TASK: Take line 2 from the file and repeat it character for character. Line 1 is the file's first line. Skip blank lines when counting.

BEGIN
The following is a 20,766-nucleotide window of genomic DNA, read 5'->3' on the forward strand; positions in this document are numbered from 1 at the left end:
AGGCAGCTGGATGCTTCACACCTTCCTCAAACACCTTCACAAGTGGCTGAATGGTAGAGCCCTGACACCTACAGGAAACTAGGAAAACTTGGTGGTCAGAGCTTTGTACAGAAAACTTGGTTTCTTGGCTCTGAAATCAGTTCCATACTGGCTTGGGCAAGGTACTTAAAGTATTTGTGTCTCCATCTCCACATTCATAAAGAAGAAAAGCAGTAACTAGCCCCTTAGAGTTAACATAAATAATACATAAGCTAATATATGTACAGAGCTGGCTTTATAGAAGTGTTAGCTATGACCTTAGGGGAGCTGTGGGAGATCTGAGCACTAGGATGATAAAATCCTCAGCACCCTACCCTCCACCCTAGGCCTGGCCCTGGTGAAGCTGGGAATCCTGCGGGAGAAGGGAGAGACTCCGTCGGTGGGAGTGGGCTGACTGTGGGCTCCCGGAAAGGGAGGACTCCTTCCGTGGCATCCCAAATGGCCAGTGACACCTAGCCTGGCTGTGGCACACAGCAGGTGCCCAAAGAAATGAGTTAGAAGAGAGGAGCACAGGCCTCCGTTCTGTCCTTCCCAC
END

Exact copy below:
AGGCAGCTGGATGCTTCACACCTTCCTCAAACACCTTCACAAGTGGCTGAATGGTAGAGCCCTGACACCTACAGGAAACTAGGAAAACTTGGTGGTCAGAGCTTTGTACAGAAAACTTGGTTTCTTGGCTCTGAAATCAGTTCCATACTGGCTTGGGCAAGGTACTTAAAGTATTTGTGTCTCCATCTCCACATTCATAAAGAAGAAAAGCAGTAACTAGCCCCTTAGAGTTAACATAAATAATACATAAGCTAATATATGTACAGAGCTGGCTTTATAGAAGTGTTAGCTATGACCTTAGGGGAGCTGTGGGAGATCTGAGCACTAGGATGATAAAATCCTCAGCACCCTACCCTCCACCCTAGGCCTGGCCCTGGTGAAGCTGGGAATCCTGCGGGAGAAGGGAGAGACTCCGTCGGTGGGAGTGGGCTGACTGTGGGCTCCCGGAAAGGGAGGACTCCTTCCGTGGCATCCCAAATGGCCAGTGACACCTAGCCTGGCTGTGGCACACAGCAGGTGCCCAAAGAAATGAGTTAGAAGAGAGGAGCACAGGCCTCCGTTCTGTCCTTCCCAC